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Taking a Knock

Business confidence has plunged to its lowest level in six years on concerns of a likely fall in consumption and poor economic growth after demonetisation, finds the latest Business Today-C fore Business Confidence Survey.
twitter-logo Manu Kaushik   Delhi     Print Edition: February 12, 2017
Taking a Knock
[Photo: Ajay Thakuri]

Experts are still divided on the likely impact of demonetisation on the Indian economy but business sentiment - as measured by the BT-C fore Business Confidence Index (BCI) - appears to have taken a body blow. The BCI, on a scale of 100, has slipped to 46.4 in the October-December quarter, the lowest level since its launch six years ago. The massive drop also reverses the trend of steady improvement in confidence levels last year. In the past two surveys, the confidence level stood at 53.1 (July-September) and 51.5 (April-June).

Business confidence had hit a high of 74.8 in the quarter ended March 2011, when the survey was launched. It dropped to a low of 48.2 in the July-September 2013 quarter, towards the end of the UPA-II tenure when sentiments had soured because of policy paralysis, scams, high inflation, weak rupee and poor economic growth.

The survey highlights that business leaders are less hopeful about economic growth and their respective businesses. More respondents expect situation to worsen on several fronts such as overall economic outlook, production level, order book, utilisation of production capacity, future investments, sales, hiring, and profits. For instance, 61 per cent respondents expect investments in business operations to drop in the January-March quarter over the previous quarter. The corresponding figure in the previous survey was just 25 per cent.


Sunil Duggal, CEO of homegrown FMCG major Dabur India, says that the company will continue to invest, but it will be more cautious because of the uncertainty in the business environment. "The impact of demonetisation is still not clear on economic growth and job market," he says. In the third quarter of 2016/17, net profits were under pressure, adds Duggal.

The survey shows that demonetisation was one of the key factors behind the sharp decline in sentiments. Some 77 per cent respondents believe that demonetisation will badly affect businesses over the next two quarters. Upasna Bhardwaj, Economist at Kotak Mahindra Bank, believes that the impact of cash crunch has been felt across sectors. She says that the impact is different for different sectors. For instance, cash-intensive sectors such as small and medium enterprises, textiles, gems and jewellery, will take time to recover. "The unemployment rates are set to increase in these sectors. Some of these businesses might not be able to revive at all. There could be spiral impact on other sectors too," she adds.

A majority of respondents in the survey - some 64 per cent - say that demonetisation will affect consumption and the economy in the long run. Most agencies have pared India's GDP growth forecast for the current financial year. For instance, the government's Central Statistics Office has predicted GDP growth at 7.1 per cent in 2016/17, against 7.6 per cent in the previous financial year, even without factoring in the impact of demonetisation. IMF too has lowered the economic growth estimate to 6.6 per cent in 2016/17, down from its earlier projection of 7.6 per cent.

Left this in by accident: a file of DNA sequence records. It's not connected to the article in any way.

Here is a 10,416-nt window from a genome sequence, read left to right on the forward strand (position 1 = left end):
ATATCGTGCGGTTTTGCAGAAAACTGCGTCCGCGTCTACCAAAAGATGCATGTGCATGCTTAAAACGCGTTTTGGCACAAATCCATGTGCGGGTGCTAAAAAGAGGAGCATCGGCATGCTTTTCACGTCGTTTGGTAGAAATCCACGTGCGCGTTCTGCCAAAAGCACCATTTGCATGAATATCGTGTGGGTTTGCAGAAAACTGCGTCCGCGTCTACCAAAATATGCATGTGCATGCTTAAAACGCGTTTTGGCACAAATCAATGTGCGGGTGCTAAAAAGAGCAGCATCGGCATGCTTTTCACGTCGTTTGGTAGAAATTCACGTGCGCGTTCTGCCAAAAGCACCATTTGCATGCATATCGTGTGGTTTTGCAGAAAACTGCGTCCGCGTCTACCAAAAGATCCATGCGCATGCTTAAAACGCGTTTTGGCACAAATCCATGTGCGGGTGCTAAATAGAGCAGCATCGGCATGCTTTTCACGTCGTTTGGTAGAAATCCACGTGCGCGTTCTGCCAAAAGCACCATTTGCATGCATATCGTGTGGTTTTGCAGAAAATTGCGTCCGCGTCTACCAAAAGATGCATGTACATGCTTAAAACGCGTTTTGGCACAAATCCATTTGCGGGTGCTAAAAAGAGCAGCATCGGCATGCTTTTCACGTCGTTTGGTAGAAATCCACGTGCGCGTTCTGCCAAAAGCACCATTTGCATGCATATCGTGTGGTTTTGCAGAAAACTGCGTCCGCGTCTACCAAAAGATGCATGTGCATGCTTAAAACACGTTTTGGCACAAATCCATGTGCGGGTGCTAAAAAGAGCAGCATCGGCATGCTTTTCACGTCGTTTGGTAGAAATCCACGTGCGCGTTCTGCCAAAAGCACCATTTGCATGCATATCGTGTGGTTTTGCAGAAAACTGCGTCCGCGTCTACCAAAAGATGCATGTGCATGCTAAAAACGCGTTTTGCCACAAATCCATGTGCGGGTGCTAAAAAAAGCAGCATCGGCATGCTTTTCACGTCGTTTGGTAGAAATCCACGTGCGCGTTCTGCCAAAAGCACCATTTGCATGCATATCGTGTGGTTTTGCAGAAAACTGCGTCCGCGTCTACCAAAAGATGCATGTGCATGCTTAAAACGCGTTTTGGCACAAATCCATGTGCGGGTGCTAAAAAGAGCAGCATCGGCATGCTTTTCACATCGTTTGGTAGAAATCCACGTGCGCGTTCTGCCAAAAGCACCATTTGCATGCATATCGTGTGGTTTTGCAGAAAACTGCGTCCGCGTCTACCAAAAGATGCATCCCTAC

The survey captures the mood of businesses of all sizes - big, medium, small and micro. Sentiments have dipped across these businesses and the trend is more pronounced in small and micro-size enterprises. A growing number of respondents expect overall demand to remain subdued in the current quarter. As a result, they have decided to keep production levels low. For example, 34 per cent respondents expect utilization of production capacity to be lower in the January-March period. In the last survey, 25 per cent were expecting production capacity to decline.

Some areas have shown improvement compared to the last survey. It includes availability of finance, cost of external finance and cost of raw material. For instance, some 39 per cent respondents expect prices of raw material to fall in the current quarter compared to 25 per cent in the last survey.


A vast number of respondents - 51 per cent - are hoping that the annual Budget would revive the flagging business sentiments. Kotak Mahindra Bank's Bhardwaj says that it will require both monetary and fiscal measures to change the mood of business leaders. She says that a 50 basis points (bps) cut in interest rates by the Reserve Bank of India is necessary along with more emphasis on productive spending in the Budget. "Infrastructure sector should be given a boost so that more construction jobs can be created. Social schemes have to be expanded, and some schemes that already exist - MGNREGA, affordable housing - should be given importance, " she says, adding that "the government could create room for growth in fiscal deficit rather than thinking about austerity."

U.R. Bhat, Managing Director at Dalton Capital Advisors, says that there are not more than two dozen promoters who can change business sentiments in the country. "All of them are stuck somewhere, be it mining or capital equipment industry. The Budget could revive sentiments if there's a cut in corporate tax rates and higher infrastructure spending," he says.


As a supplement to the BCI survey, we have carried out an assessment of other indicators of the economic growth. These include macro-economic conditions such as exports-imports data, Index of Industrial Production (IIP), and Consumer Price Inflation (CPI). The drop in sentiments coincided with reduction in IIP, and exports and imports.

With business leaders setting hopes on the Budget, the ball is now in the government's court. ~

@manukaushik

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